• Check to see if the parents have been tested for patellar luxation and legg-calve perthes disease.

Contracts and Guarantees

Even though the Cavachon is not a well-established breed, good breeders still off guarantees for the puppies. This shows that they are confident that the parents are not passing diseases and hereditary conditions on to their puppies that will erode the puppies’ quality of life.

Contracts and guarantees com with information on the health of the puppy and any recommendations for the new puppy parent to take care of the puppy’s health. For example, it may recommend a vet visit within a couple of days of the puppy entering the new home. The puppy will be tested for possible issues so that you can take appropriate steps to minimize or eliminate those issues so that the puppy grows up to be healthy. If a major health issue is found, the guarantee requires that you bring the puppy back to the breeder. This ensures that you get a healthy dog.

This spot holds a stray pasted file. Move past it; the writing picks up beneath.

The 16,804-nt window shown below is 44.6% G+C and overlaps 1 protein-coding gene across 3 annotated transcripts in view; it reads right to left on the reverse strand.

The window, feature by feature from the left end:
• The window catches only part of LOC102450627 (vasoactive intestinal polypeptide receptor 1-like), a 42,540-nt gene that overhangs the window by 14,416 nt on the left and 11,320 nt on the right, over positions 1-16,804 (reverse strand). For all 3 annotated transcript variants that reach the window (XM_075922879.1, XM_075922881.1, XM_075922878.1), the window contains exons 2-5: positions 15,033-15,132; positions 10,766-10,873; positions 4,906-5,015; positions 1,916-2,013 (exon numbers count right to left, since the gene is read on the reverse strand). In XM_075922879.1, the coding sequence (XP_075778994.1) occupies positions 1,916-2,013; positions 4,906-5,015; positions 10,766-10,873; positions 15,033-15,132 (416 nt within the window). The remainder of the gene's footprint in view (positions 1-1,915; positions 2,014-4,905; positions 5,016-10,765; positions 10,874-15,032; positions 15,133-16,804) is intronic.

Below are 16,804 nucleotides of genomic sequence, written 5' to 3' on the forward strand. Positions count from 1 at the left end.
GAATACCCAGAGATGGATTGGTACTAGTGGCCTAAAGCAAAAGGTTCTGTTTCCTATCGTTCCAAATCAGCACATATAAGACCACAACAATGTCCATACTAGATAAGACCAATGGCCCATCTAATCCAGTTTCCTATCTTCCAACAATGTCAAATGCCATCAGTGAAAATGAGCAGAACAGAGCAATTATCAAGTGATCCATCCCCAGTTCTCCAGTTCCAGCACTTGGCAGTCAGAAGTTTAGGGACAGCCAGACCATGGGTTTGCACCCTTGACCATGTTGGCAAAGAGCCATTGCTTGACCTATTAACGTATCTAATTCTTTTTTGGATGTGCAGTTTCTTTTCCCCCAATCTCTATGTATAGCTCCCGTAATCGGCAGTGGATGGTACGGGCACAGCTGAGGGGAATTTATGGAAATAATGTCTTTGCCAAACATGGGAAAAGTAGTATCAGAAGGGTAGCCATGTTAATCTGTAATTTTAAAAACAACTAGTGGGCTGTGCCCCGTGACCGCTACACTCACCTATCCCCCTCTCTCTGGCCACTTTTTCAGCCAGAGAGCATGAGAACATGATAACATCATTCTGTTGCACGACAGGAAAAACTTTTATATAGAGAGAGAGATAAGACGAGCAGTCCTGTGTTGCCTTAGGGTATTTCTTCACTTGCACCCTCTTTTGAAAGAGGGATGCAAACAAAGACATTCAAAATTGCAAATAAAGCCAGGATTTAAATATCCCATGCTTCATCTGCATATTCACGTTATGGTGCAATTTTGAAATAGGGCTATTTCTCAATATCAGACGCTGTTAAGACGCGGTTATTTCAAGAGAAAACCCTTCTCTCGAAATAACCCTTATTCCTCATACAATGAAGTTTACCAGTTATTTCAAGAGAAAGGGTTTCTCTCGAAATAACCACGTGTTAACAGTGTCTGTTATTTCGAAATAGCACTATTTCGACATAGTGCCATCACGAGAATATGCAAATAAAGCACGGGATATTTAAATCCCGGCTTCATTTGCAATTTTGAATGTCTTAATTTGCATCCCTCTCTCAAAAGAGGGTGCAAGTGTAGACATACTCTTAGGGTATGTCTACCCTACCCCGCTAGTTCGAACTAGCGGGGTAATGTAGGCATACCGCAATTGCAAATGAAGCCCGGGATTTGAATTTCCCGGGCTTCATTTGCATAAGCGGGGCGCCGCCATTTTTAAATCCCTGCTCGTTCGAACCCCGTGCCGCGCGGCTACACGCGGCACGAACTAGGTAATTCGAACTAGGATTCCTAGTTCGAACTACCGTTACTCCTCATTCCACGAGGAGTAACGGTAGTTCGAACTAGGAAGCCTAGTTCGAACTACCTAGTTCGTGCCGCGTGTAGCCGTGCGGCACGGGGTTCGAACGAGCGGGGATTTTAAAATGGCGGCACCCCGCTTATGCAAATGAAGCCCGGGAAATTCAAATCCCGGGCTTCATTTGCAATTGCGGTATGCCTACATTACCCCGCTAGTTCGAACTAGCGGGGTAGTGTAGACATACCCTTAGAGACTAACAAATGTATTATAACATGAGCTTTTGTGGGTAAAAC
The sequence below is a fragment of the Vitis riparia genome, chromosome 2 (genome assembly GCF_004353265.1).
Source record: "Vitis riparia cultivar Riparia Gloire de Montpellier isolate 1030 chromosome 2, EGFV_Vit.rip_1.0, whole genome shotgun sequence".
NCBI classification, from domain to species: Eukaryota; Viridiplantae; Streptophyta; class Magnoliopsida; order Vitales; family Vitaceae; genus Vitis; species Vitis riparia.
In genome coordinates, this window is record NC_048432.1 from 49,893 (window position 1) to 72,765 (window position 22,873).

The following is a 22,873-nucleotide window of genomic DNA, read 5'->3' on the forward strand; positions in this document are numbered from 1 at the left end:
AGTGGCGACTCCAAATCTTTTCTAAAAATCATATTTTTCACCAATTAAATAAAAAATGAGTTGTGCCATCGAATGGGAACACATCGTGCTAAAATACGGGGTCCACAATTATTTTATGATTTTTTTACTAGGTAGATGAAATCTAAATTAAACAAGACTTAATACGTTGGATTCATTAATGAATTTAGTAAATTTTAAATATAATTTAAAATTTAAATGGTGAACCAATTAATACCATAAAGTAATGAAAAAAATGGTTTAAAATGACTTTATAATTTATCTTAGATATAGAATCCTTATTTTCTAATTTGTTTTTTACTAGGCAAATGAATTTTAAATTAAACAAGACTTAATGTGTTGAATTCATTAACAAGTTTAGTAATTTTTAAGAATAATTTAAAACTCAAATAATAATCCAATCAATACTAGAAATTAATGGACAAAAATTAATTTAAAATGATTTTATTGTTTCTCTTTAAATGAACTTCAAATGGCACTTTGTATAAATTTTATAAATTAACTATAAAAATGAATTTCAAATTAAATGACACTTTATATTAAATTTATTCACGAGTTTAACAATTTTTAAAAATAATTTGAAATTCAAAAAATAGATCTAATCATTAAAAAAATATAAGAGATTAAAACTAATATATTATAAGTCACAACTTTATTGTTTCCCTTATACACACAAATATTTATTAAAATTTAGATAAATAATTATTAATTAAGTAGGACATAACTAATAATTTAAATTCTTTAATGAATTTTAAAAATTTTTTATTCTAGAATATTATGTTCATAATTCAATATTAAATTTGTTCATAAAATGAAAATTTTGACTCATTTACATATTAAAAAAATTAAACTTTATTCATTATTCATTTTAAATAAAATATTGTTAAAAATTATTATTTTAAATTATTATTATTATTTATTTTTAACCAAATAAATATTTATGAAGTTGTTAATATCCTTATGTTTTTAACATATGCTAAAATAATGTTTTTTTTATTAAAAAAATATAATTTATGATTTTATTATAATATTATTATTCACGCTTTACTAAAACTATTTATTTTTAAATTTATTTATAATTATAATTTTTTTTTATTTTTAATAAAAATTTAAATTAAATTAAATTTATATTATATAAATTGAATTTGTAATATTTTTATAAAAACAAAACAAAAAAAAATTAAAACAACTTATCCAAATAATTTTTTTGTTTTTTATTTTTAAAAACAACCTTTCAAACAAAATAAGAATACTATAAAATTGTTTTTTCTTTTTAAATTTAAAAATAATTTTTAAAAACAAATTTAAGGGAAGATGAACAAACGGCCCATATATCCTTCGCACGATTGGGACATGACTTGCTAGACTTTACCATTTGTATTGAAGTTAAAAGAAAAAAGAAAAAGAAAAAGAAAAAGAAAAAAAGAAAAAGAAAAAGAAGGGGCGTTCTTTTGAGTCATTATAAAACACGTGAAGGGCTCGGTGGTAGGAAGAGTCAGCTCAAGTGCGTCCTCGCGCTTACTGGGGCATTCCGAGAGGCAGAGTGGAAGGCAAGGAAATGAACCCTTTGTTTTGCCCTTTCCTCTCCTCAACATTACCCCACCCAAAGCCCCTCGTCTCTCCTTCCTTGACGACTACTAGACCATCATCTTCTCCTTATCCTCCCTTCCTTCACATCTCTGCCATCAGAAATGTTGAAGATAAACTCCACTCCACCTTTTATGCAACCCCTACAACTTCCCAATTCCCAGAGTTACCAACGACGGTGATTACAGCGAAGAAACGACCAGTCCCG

Contracts and guarantees can be incredibly long, despite the breed’s short history. Still, you will need to read it in full to ensure that you know what you are contractually required to do and what the breeder is contractually obligated to provide.

Puppy Genetics – The Parents

Designer breeds like the Cavachon are far less predictable in their health. Pretty much the only way to know what your puppy will look like and how healthy it will be is to learn about the parents. If the parents are healthy and have been cleared of the hereditary diseases associated with the two breeds, the puppies likely will be healthy and happy.